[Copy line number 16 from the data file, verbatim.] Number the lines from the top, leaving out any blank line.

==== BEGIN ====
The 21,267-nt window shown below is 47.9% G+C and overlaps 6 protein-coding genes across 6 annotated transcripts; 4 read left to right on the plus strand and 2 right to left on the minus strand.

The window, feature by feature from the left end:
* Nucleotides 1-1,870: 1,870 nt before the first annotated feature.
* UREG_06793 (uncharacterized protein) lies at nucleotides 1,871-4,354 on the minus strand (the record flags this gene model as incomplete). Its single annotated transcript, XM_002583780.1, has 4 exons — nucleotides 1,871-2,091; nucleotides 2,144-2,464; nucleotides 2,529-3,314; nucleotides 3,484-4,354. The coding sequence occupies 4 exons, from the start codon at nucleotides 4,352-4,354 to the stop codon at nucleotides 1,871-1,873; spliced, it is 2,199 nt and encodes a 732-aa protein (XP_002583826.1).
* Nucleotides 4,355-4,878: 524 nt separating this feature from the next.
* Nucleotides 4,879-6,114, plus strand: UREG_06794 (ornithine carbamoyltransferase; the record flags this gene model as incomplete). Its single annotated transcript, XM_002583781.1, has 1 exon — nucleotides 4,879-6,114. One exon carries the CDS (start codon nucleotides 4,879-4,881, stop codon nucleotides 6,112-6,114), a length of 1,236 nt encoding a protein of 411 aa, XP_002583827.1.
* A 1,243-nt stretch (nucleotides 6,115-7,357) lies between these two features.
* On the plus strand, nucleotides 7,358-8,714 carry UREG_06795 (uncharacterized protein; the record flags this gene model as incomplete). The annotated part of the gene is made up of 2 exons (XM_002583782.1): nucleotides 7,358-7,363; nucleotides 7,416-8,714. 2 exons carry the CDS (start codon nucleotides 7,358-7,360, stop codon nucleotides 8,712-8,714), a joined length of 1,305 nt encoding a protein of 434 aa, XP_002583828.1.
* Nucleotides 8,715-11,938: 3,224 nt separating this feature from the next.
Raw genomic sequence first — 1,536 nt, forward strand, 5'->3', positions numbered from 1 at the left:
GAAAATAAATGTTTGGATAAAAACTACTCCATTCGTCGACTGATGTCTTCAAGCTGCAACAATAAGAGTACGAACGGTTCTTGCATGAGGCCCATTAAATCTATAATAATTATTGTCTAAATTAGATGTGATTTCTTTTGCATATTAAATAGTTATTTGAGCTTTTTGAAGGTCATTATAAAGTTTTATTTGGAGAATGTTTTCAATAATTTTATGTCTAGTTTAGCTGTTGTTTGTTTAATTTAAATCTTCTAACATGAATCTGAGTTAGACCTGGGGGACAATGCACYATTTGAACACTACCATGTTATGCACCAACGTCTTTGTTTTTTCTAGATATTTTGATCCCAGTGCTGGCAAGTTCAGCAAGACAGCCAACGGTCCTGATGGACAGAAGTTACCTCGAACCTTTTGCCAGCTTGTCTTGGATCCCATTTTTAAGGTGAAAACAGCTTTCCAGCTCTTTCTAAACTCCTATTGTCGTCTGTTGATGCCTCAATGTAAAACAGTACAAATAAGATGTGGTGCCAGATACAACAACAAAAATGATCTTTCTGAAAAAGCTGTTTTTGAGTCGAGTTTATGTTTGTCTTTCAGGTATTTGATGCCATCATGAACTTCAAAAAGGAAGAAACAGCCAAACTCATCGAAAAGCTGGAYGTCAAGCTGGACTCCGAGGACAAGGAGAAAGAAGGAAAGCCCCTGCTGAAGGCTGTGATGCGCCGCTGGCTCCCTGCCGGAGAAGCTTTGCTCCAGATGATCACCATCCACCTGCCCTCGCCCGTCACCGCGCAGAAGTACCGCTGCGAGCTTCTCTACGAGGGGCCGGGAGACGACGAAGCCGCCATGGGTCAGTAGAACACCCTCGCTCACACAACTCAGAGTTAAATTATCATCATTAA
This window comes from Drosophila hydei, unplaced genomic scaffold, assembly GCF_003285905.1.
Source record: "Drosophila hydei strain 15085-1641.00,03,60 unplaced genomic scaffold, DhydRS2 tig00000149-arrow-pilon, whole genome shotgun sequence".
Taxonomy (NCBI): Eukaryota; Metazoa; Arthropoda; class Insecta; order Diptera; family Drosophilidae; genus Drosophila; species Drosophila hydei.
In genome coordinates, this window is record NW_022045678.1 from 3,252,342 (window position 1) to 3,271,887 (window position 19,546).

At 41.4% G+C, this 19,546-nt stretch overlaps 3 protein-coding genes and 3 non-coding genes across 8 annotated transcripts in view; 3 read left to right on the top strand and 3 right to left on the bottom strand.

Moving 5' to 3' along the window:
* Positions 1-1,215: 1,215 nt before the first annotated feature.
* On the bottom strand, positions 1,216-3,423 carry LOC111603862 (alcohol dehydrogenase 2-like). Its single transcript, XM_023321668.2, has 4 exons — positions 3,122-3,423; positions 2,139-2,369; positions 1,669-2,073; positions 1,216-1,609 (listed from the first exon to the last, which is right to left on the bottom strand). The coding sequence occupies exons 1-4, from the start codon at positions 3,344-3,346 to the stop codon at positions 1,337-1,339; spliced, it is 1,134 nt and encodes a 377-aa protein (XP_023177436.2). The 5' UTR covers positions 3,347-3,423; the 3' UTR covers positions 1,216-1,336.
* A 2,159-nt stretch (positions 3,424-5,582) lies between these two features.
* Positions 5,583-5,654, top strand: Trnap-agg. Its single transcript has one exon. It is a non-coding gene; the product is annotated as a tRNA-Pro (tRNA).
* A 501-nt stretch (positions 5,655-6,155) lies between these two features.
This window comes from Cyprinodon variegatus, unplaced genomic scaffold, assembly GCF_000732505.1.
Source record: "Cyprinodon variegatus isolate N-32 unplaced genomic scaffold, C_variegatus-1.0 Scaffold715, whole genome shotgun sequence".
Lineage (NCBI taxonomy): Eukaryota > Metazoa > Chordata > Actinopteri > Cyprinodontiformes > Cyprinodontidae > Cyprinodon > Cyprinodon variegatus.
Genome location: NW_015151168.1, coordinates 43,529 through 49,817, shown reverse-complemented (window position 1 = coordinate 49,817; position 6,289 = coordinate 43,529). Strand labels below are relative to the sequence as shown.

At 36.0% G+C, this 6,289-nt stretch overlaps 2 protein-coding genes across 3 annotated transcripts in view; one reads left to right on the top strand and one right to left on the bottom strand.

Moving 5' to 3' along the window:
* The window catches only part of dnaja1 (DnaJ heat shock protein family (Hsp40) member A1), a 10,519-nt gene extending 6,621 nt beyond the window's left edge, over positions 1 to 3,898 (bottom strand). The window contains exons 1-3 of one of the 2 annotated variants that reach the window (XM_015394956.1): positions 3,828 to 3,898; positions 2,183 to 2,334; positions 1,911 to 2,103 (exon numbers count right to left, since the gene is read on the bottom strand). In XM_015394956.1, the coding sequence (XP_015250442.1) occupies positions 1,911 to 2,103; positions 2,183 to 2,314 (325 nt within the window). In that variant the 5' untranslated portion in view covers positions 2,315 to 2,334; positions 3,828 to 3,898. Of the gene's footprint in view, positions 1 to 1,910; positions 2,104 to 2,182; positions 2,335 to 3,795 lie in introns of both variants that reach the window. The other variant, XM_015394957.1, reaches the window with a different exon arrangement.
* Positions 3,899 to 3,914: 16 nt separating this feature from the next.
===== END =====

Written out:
At 41.4% G+C, this 19,546-nt stretch overlaps 3 protein-coding genes and 3 non-coding genes across 8 annotated transcripts in view; 3 read left to right on the top strand and 3 right to left on the bottom strand.